During lockdown, a large portion of time was spent exploring my local countryside. It has had an unmatched affect on my happiness and massively helped me cope with my anxiety.
I undertook a fundraising challenge of walking 1000 miles in 100 days. Something that I am so grateful and proud that I was able to complete. This was a challenge I wanted to do, to raise money for Oxfordshire Sexual Abuse and Rape Crisis Centre.
This challenge resulted in 700 miles of walking and 300 miles of cycling through the Oxfordshire countryside. I got to know the fields, the river and the sky as closely as I know my own hand. I had a beautiful time, one that helped me greatly. Before this challenge, I did know that nature and exercise help boost mental health, I just didn’t fully understand how.
With this post, I want to try and explain the exact ways in which it helped me. To begin with, I will give you some background to my anxiety and the reasons behind it. Hopefully, this will help me be more specific.
What started my anxiety?
It started in 2017 when I suffered a head injury. I became part of the unlucky 1 in 10 statistic who’s concussion symptoms persist long after the injury.
In the first six months it was at its worst; I had daily migraines, I was extremely sensitive to light and noise, I had intense mood swings, my vision was wonky and my memory was poor.
It left me unable to work, socialise or exercise. All of the things that would normally keep me busy and jolly were no longer possible. Having this happen to me at the age of 19 was extremely isolating.
This social isolation led to extreme anxiety. After six months, once it had got to the point where I could tolerate light and noise more, the anxiety had already developed and was holding a tight grip on me.
Before the injury, I loved being in large groups and meeting new people. Although sometimes I may have been shy or quiet, this was down to nerves and not anxiety. It is important to recognise the difference between the two. Nerves are the fuzzy butterflies in your stomach and are much easier to overcome, anxiety is the giant gang of demonic bats in your stomach and is very challenging to battle.
My attempt of putting the feelings into words
Quite often a trigger for my anxiety are my visual problems- spacial awareness and slow reaction time. Imagine you are walking through a busy, pedestrian street. People and obstacles are everywhere. Now imagine that there is a ‘warping’ affect on them, you can’t tell how close or far away they are.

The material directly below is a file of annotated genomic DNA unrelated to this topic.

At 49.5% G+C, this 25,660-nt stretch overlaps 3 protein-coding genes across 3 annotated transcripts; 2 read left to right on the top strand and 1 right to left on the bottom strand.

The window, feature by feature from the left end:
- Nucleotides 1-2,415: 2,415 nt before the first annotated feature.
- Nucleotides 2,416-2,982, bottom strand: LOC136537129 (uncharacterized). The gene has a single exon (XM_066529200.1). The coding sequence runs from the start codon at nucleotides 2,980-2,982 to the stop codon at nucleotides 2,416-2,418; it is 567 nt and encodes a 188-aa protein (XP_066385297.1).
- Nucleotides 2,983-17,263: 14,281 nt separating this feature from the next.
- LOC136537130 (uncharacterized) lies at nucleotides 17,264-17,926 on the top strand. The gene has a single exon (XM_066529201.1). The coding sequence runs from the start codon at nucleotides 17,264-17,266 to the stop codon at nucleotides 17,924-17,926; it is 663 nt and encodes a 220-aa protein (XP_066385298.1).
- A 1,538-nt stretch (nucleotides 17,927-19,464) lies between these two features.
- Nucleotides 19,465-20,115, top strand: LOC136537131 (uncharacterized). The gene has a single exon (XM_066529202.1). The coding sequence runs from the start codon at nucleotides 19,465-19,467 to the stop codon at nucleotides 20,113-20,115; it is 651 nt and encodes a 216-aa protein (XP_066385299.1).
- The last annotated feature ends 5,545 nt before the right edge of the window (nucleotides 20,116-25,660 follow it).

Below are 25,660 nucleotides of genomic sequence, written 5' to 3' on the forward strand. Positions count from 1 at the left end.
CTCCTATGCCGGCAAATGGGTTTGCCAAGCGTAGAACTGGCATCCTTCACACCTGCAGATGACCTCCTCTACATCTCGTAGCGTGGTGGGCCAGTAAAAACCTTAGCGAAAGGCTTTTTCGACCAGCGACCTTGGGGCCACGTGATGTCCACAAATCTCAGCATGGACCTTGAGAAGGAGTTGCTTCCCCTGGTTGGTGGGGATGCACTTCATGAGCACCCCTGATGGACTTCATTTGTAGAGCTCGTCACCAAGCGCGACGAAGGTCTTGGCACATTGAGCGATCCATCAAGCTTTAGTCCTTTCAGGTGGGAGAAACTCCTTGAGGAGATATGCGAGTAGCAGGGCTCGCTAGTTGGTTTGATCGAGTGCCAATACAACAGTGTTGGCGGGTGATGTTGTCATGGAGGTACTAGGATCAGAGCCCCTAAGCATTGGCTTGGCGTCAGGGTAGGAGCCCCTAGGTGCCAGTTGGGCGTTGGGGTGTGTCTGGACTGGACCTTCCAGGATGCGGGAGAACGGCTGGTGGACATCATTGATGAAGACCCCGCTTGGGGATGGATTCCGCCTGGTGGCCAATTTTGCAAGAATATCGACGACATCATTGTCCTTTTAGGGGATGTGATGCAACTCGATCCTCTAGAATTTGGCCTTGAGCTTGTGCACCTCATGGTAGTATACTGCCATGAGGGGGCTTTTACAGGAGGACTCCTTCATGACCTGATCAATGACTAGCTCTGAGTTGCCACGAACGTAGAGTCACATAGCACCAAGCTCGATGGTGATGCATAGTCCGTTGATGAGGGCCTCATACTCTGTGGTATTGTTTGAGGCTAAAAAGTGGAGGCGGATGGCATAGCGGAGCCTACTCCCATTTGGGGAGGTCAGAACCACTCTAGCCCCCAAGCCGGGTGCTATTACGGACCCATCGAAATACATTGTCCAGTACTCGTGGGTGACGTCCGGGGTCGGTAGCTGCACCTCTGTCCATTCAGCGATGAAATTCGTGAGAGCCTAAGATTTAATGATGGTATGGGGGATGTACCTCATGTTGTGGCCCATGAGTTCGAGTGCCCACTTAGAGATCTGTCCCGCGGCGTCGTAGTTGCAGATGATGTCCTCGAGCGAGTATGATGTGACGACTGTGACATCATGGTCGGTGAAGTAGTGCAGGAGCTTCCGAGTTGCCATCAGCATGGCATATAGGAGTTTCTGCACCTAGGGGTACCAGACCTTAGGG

The more you try and concentrate the worse your headache becomes and the more dizziness you develop. So it is easier to let the world around you stay distorted.
This forces me to be hyper-aware and constantly putting effort into not walking into people. You may also see me stopped at one side of a road for a painful amount of time, as I attempt to work out how far away the cars really are from me. This can all be quite amusing, but also exhausting when it is every day.
I also feel this affect when I walk into small spaces. Trying to work out how much space is around me and where I need to be often distresses me. It can sometimes lead to panic. It then begins to get warm, my heart beats fast and I feel like the whole room is closing in on me.
On top of this, my brain generally works slower now. My reaction time is definitely, not great. At an attempt for humour, I sometimes describe it to people by saying ‘there are no breaks on my legs’. So for example, once I have started crossing a road, my brain isn’t going to be able to stop me.. no matter how large or fast the vehicle that is hurtling towards me is. Luckily there have only been near misses so far..
But how did my daily walks help this?
Well for starters, the more I walk, the stronger I am getting at fighting dizziness. When I first hit my head, I couldn’t walk down the street without getting dizzy and needing to sit down. I remember one day I walked 10 minutes down the street, then had to sit at a bus stop for half an hour to recover and walk back.
During my lockdown I built up to walking 20 miles and still sometimes not feeling dizzy by the end. Although my spatial awareness isn’t perfect, my dizziness is improving which makes day to day life easier.
Spending more time outside, in vast countryside is a powerful escape from having to be hyper aware of my surroundings 24/7. Being able to walk without putting mass amounts of thought into every step is so relaxing for my brain.